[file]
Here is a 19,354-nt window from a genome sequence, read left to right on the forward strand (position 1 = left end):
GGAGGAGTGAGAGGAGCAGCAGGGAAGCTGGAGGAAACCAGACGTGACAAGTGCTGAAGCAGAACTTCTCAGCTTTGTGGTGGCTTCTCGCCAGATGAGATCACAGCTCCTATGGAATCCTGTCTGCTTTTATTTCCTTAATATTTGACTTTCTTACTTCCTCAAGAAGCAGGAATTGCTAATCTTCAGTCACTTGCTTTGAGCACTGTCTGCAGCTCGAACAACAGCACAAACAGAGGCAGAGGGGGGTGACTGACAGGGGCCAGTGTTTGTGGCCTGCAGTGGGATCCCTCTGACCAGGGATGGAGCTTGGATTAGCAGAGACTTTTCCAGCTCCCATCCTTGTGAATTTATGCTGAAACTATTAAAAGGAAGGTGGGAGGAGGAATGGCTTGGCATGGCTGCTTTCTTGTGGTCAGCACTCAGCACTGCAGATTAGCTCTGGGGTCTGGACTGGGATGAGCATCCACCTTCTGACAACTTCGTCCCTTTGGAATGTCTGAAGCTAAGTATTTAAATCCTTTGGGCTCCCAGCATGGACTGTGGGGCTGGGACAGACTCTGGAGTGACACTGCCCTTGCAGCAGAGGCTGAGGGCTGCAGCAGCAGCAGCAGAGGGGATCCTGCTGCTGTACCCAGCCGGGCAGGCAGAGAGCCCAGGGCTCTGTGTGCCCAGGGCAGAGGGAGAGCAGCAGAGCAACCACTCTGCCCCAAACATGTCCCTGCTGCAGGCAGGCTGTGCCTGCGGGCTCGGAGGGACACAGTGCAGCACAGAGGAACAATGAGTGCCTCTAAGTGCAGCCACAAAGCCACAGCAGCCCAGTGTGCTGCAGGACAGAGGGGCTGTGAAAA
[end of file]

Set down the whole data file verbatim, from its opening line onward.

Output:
Here is a 19,354-nt window from a genome sequence, read left to right on the forward strand (position 1 = left end):
GGAGGAGTGAGAGGAGCAGCAGGGAAGCTGGAGGAAACCAGACGTGACAAGTGCTGAAGCAGAACTTCTCAGCTTTGTGGTGGCTTCTCGCCAGATGAGATCACAGCTCCTATGGAATCCTGTCTGCTTTTATTTCCTTAATATTTGACTTTCTTACTTCCTCAAGAAGCAGGAATTGCTAATCTTCAGTCACTTGCTTTGAGCACTGTCTGCAGCTCGAACAACAGCACAAACAGAGGCAGAGGGGGGTGACTGACAGGGGCCAGTGTTTGTGGCCTGCAGTGGGATCCCTCTGACCAGGGATGGAGCTTGGATTAGCAGAGACTTTTCCAGCTCCCATCCTTGTGAATTTATGCTGAAACTATTAAAAGGAAGGTGGGAGGAGGAATGGCTTGGCATGGCTGCTTTCTTGTGGTCAGCACTCAGCACTGCAGATTAGCTCTGGGGTCTGGACTGGGATGAGCATCCACCTTCTGACAACTTCGTCCCTTTGGAATGTCTGAAGCTAAGTATTTAAATCCTTTGGGCTCCCAGCATGGACTGTGGGGCTGGGACAGACTCTGGAGTGACACTGCCCTTGCAGCAGAGGCTGAGGGCTGCAGCAGCAGCAGCAGAGGGGATCCTGCTGCTGTACCCAGCCGGGCAGGCAGAGAGCCCAGGGCTCTGTGTGCCCAGGGCAGAGGGAGAGCAGCAGAGCAACCACTCTGCCCCAAACATGTCCCTGCTGCAGGCAGGCTGTGCCTGCGGGCTCGGAGGGACACAGTGCAGCACAGAGGAACAATGAGTGCCTCTAAGTGCAGCCACAAAGCCACAGCAGCCCAGTGTGCTGCAGGACAGAGGGGCTGTGAAAA